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Jerusalem Artichoke. A curious example of folk-etymology is that which has turned the Italian Girasole Articiocco into "Jerusalem artichoke." The Italian name means the sunflower artichoke, the vegetable (Helianthus tuberosus) being a perennial of the same family as the common sunflower (Helianthus annuus), which it resembles in stem, leaves, and flowers. further extension of the name-error turns the soup made from the artichoke tubers into "Palestine Soup."

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Jesse, To give him, an Americanism, meaning to abuse a man, to thrash him severely, sometimes intensified as "particular Jesse” or “d-d particular Jesse." Charles Eliot Norton reminds us that "Give 'em Jessie" was a party war-cry current in the Presidential campaign of 1856. Fremont, the Republican candidate, had fifteen years before made a runaway match with Jessie, daughter of Thomas H. Benton, and the popular favor with which runaway matches are apt to be regarded was made much of in this case, the lady's name being freely used in song and story by her husband's political supporters." But the phrase is much older than 1856, and the war-cry was merely a punning allusion. One derivation takes us back to the days of falconry. The jess was a thong by which the bird was attached to the wrist, and when it retrieved badly it appears to have been the custom to punish it by the application of the thong. But Mr. Leland's suggestion is more probable, that the phrase is derived from the allusion in the Bible to Jesse's valor and the aid which he rendered, a text continually repeated among the Puritans.

Jesuitical compositions, or Equivoques, an ingenious sort of literary trifling, wherein the art consists in so writing and arranging the lines that two opposite meanings may be elicited according as they are read downward or across. An early and excellent specimen was once well known in New England as "The Jesuit's Creed," and is sometimes attributed to Dean Swift. But Collet, in his "Relics of Literature," credits it to the Weekly Pacquet of Advice from Rome, No. 23, May 6, 1679. At that date Swift was in his cradle. Here it is, in the original Latin and in the Pacquet's translation:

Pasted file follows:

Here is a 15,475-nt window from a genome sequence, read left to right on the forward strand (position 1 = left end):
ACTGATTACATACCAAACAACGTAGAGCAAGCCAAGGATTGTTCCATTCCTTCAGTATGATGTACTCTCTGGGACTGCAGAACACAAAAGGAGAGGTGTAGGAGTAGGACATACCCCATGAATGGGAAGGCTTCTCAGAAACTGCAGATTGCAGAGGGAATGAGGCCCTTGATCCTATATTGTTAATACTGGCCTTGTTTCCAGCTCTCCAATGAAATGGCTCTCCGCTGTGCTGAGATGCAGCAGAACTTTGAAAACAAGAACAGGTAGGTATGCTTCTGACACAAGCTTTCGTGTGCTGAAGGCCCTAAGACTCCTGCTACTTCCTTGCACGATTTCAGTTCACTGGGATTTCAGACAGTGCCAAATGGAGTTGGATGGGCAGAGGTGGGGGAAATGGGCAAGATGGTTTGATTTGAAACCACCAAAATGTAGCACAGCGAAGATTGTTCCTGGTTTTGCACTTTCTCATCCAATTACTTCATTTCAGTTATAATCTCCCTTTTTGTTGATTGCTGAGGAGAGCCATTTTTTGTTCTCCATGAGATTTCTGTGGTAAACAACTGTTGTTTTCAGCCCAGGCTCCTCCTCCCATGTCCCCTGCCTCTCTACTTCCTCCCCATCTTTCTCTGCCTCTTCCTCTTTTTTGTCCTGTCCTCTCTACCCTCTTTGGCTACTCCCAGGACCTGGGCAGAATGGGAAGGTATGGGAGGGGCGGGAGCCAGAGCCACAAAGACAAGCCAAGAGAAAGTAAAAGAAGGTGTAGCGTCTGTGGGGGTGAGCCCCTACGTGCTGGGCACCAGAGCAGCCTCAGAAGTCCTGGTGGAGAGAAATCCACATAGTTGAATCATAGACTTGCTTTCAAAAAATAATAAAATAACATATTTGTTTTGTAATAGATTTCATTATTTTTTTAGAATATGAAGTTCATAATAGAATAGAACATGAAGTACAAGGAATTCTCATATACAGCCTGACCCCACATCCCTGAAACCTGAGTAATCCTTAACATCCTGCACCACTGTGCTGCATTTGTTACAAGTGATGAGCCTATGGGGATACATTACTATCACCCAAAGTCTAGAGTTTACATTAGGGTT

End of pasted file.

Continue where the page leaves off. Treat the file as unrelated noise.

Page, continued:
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A good example, in prose, of the same kind of drollery is afforded by the following letter, said to have been written by Cardinal Richelieu to the French ambassador in Rome, but probably an invention of a later day:

SIR,-Mons. Compigne, a Savoyard by birth, a Friar of the order of Saint Benedict, is the man who will present to you as his passport 10 your protection, this letter. He is one of the most discreet, the wisest and the least meddling persons that I have ever known or have had the pleasure to converse with. He has long earnestly solicited me to write to you in his favor, and to give him a suitable character, together with a letter of credence; which I have accordingly granted to his real merit, rather, I must say, than to his importunity; for, believe me, Sir, his modesty is only exceeded by his worth. I should be sorry that you should be wanting in serving him on account of being misinformed of his real character; I should be afflicted if you were, as some other gentlemen have been, misled on that score, who now esteem him, and those among the best of my friends; wherefore, and from no other motive, I think it my duty to advertise you that you are most particularly desired to have especial attention to all he does, to show him all the respect imaginable, nor venture to say anything before him, that may either offend or displease him in any sort; for I may truly say, there is no man I love so much as M. Compigne, none whom I should more regret to see neglected, as no one can be more worthy to be received and trusted in decent society. Base, therefore, would it be to injure him. And I well know, that as soon as you are made sensible of his virtues and shall become acquainted with him you will love him as I do; and then you will thank me for this my advice. The assurance I entertain of your Courtesy obliges me to desist from urging this matter to you further, or saying anything more on this subject. Believe me, Sir, etc. RICHELIEU.

The "Lansdowne MSS." yield the following,-numbered 852 in that collection, which might have been composed by some Vicar of Bray in the time of the Georges :

I love with all my heart
The Hanoverian part
And for the Settlement
My conscience gives consent
Most righteous is the cause
To fight for George's laws
It is my mind and heart
Though none will take my part

The Tory party here
Most hateful do appear
I ever have denied

To be on James's side
To fight for such a king
Will England's ruin bring.
In this opinion I

Resolve to live and die.

have been circulated among the United 1798:

The next on our list is said to
Irishmen previous to the rebellion of
The pomp of courts and pride of kings
I prize above all earthly things
I love my country, but my king.
Above all men his praise I'll sing
The royal banners are displayed
And may success the standard aid

I fain would banish far from hence
The Rights of Man and Common Sense
Destruction to that odious name

The plague of Princes, Thomas Paine
Defeat and ruin seize the cause

Of France, her liberty and laws.

The following was the way an aristocrat of the old régime denounced the French Revolution while seemingly upholding it :